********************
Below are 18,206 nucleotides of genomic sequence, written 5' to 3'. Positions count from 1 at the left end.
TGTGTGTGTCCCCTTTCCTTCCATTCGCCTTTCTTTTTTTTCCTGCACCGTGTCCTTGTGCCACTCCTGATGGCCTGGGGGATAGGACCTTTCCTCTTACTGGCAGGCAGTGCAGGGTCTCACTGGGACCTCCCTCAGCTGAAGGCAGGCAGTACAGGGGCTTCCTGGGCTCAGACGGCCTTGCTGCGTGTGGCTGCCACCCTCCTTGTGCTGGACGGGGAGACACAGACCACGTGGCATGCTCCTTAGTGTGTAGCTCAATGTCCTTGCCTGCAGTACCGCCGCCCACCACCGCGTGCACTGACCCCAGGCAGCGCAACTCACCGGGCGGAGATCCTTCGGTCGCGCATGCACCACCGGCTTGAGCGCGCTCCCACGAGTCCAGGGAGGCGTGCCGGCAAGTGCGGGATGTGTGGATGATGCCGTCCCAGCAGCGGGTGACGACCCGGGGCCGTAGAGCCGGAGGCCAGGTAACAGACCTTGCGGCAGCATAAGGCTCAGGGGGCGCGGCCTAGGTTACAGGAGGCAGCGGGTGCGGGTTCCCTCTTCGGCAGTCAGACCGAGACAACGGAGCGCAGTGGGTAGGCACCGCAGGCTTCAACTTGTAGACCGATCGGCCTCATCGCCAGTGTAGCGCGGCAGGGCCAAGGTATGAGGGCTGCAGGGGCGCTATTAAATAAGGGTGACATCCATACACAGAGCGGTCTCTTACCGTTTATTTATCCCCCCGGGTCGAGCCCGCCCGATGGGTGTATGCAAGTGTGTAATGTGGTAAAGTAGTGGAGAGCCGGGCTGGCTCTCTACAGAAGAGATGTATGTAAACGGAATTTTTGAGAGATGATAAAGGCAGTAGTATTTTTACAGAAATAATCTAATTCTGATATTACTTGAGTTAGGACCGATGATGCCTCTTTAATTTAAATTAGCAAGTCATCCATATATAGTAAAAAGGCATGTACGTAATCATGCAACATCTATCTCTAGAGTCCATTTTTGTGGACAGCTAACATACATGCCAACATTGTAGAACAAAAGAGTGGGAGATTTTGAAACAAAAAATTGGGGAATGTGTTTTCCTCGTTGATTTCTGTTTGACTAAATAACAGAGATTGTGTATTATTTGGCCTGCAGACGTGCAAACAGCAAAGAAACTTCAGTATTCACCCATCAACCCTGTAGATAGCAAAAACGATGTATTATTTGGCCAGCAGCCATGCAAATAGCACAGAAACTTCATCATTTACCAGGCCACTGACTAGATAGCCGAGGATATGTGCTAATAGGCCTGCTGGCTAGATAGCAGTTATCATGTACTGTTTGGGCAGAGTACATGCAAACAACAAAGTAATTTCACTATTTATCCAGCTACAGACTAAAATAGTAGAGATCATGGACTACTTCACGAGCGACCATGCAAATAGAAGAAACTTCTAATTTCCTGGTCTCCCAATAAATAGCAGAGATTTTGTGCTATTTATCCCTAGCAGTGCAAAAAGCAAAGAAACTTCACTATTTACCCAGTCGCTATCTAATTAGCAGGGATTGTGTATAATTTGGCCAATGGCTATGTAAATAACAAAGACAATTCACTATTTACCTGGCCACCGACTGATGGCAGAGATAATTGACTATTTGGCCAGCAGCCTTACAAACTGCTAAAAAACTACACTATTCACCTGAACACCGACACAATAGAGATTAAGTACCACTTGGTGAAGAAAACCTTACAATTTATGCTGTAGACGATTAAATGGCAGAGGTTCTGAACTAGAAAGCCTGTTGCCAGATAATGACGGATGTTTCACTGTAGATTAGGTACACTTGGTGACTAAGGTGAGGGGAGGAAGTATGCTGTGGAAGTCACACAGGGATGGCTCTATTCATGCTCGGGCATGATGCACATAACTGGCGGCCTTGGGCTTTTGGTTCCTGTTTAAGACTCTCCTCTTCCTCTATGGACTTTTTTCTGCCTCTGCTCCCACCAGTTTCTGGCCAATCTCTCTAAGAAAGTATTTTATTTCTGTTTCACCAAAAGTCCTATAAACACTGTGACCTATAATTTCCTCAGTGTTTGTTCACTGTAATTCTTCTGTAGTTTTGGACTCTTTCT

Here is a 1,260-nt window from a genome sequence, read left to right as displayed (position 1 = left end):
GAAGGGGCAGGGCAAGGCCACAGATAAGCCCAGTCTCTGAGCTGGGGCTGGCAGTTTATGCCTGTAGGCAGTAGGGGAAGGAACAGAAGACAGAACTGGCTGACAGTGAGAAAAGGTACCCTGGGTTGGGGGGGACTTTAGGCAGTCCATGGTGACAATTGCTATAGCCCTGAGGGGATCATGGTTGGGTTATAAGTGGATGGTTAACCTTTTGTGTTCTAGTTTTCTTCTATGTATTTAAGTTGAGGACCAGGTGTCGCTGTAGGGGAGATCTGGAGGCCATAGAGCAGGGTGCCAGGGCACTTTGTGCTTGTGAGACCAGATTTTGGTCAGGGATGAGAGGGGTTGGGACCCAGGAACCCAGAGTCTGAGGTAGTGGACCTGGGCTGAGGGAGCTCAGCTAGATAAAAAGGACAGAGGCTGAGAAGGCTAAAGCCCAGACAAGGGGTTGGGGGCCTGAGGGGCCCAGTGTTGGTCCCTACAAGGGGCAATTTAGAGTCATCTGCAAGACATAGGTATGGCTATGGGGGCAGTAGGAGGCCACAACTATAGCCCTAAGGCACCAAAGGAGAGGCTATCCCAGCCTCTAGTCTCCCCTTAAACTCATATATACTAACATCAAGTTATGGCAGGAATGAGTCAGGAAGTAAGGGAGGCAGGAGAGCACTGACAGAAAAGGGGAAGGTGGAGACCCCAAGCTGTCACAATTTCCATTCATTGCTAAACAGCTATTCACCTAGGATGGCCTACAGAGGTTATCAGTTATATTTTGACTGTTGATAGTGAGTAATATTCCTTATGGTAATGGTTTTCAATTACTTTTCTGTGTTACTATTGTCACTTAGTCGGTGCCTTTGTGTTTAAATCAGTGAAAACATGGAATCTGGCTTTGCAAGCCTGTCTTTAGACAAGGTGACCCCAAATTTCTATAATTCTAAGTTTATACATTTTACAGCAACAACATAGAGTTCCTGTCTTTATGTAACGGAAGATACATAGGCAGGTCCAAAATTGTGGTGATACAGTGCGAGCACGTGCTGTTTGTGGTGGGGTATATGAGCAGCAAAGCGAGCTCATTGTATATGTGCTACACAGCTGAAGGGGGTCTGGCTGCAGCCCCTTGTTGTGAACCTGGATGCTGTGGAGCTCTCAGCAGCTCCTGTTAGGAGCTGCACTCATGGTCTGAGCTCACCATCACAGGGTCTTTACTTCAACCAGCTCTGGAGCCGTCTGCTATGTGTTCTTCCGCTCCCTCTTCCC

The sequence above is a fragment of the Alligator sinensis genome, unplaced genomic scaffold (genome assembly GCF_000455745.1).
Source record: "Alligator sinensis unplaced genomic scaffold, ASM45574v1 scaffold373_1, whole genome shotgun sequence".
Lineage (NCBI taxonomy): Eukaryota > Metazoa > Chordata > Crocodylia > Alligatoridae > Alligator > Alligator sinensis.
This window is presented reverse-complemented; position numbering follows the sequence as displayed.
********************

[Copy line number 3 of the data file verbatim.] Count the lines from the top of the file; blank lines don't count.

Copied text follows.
Here is a 1,260-nt window from a genome sequence, read left to right as displayed (position 1 = left end):